That’s because they work in companies that actually invest in making them feel good. It’s an opportunity to save money by increasing productivity and decreasing sick days and employee churn.

providing employees with resources to pursue healthy lifestyles leads to higher productivity

When focusing on employee health, you should strive to design programs that are physical, long-term, competitive, and fun. Instead of mandating a run or a gym visit, design the program and create some hype around that so that employees feel as if they are missing out if they are not participating.

Healthy snack options also play a part in overall employee health. Most employees will eat at least one full meal while on the job. If you can make sure that it’s a healthy meal, and offer some variety while at it, your employees will thank you for it.

The blueprint for a healthy, productive company

  • Build long-term health and wellness programs. A healthy lifestyle is not about hitting the gym every day. It’s about building a culture that values physical activity.
  • Make moving around a part of the daily routine. Holding walking meetings, avoiding the use of the elevator, and investing in standing desks are just some of the things that you could implement.
  • Gamify the experience through competition and technology. A bit of friendly rivalry can go a long way when it comes to employee buy-in. Keep track of everyone’s progress by providing them with digital fitness trackers.
  • Bring in personal trainers. Or yoga instructors, marathon coaches, deadlift experts — really, any professional that can shake up your employees with something new and exciting.
  • Provide healthy snacks at the office. If you can’t go all out and have a fully-equipped kitchen in your offices, at least make sure that your break room is stocked with healthy snacks and organic fruit juices.
  • Promote mental health awareness. Keep employee depression and anxiety at bay by letting people know that it’s OK to talk about it. Have mental health systems in place that allow you to provide access to a trained professional when need it, or support and subsidize an employee’s effort to get help.

Employee advocacy made easy

Employee engagement and employee advocacy are two distinct but very connected things. In fact, it’s safe to say that fully engaged employees are one of the best ambassadors that a company can have. They are happy and satisfied at work for all the right reasons, which means that they are more inclined to talk about their company in a positive light.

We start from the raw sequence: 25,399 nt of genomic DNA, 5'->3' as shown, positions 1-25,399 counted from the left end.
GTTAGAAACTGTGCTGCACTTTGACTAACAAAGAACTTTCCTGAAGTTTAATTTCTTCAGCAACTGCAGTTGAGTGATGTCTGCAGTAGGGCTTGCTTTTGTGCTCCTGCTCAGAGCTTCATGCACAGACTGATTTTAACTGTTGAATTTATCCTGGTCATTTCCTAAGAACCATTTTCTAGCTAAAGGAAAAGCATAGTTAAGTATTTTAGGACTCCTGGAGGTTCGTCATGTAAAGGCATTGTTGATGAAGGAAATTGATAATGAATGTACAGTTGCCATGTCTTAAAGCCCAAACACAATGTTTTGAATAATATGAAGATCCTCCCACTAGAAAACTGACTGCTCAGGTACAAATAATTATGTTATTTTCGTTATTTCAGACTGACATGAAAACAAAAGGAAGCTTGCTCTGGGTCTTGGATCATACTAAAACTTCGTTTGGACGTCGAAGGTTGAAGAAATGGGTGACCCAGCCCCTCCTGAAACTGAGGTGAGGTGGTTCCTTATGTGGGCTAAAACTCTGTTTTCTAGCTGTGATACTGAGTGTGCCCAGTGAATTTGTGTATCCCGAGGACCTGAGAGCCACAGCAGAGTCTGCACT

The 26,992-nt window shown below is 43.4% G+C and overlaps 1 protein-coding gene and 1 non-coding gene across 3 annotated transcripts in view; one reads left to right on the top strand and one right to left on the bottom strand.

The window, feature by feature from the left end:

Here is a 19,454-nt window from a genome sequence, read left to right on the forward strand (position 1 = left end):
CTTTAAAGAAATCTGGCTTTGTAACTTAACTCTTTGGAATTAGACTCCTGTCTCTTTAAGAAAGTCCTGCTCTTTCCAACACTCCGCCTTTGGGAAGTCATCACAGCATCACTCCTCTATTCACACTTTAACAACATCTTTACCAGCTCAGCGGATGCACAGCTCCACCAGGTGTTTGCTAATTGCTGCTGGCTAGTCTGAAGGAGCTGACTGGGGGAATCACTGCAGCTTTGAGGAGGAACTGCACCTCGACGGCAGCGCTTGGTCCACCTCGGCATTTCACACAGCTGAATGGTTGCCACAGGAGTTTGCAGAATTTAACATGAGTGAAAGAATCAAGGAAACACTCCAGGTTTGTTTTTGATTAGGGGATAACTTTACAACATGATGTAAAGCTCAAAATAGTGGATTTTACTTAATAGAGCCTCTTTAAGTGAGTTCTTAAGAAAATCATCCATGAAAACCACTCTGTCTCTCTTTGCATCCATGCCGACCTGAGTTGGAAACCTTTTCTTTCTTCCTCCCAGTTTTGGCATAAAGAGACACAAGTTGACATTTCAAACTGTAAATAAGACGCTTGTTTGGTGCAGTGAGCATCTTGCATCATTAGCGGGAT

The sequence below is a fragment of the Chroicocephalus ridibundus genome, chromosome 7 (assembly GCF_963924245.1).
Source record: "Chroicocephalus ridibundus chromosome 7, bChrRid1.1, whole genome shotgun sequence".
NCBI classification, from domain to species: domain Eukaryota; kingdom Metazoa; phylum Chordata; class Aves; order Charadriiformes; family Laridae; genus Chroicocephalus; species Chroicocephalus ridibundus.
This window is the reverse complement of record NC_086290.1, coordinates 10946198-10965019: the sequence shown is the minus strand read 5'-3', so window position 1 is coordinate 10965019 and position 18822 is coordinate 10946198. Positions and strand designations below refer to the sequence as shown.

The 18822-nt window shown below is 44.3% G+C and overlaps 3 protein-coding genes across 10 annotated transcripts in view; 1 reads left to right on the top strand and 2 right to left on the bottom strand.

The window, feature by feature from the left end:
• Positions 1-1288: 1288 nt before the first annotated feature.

Discover how to drive engagement through advocacy

Try Ambassify now

Interestingly, though, a well-thought-out advocacy program can also help boost employee engagement.

  • Advocacy creates a feeling of greater involvement. Employees who are involved in creating and sharing company-centric content feel connected to it. The fact that they are doing something that directly influences how their company is perceived creates a sense of belonging, which, in turn, can naturally increase their feeling of engagement.
  • It provides a personal branding opportunity. More and more people are becoming acutely aware that, to advance their careers, they need to build a personal brand. Of course, all of this makes work hit closer to home, which is why they are generally more engaged when carrying out their tasks.
  • An element of gamification gets added to the mix. Competing against fellow coworkers can be fun, and can drive employees to invest a lot of effort into advocacy activities. And, as we know, fun, happiness, and satisfaction are key components of employee engagement — when they go up, the overall engagement with work goes up, too.

50% of engaged employees post messages and content about their employer on social media

If you’re not already harnessing the power of employee advocacy, you should definitely consider doing so. Nothing beats an enthusiastic employee when it comes to selling your company and its products and services.

How to fast-track your employee advocacy program

Are you wanting to launch your very first advocacy program and aren't sure where to start? You came to the right place because in our article "4 Steps to Start an Advocate Community," we uncover the major, essential steps to launch your first advocate community. 

But how do you ensure it's a success? How do you ensure your employees are having a good time on it, are active members, and most important of all, also feel engaged? Here are our best tips, collected from year of experience with our customers:

  • Select an enthusiastic advocacy team. While you don’t need to have a formal advocacy officer, it’s important to create a core team that’s excited about the opportunities that employee advocacy brings. Make sure that the team has at least one top management member — they will help with internal obstacles.

  • Choose your employee advocacy platform wisely. Ambassify makes employee advocacy a breeze: it’s intuitive, easy to set up and use, and has all the features you need to gamify the experience. What you don’t want is a complicated advocacy solution that makes employees feel like they are doing extra work.

  • Get employees hooked. Before moving on to big asks, create challenges that are easy to do, such as social media shares, likes, and similar. Once people get a feel for the platform, they are more likely to set aside some extra time for more time-consuming challenges, such as writing a post, reviewing the company on, and similar.

  • Make rewards achievable and attractive. Rewards should be unique to your company. They should also be realistically achievable. A high rewards threshold will only discourage employees from participating.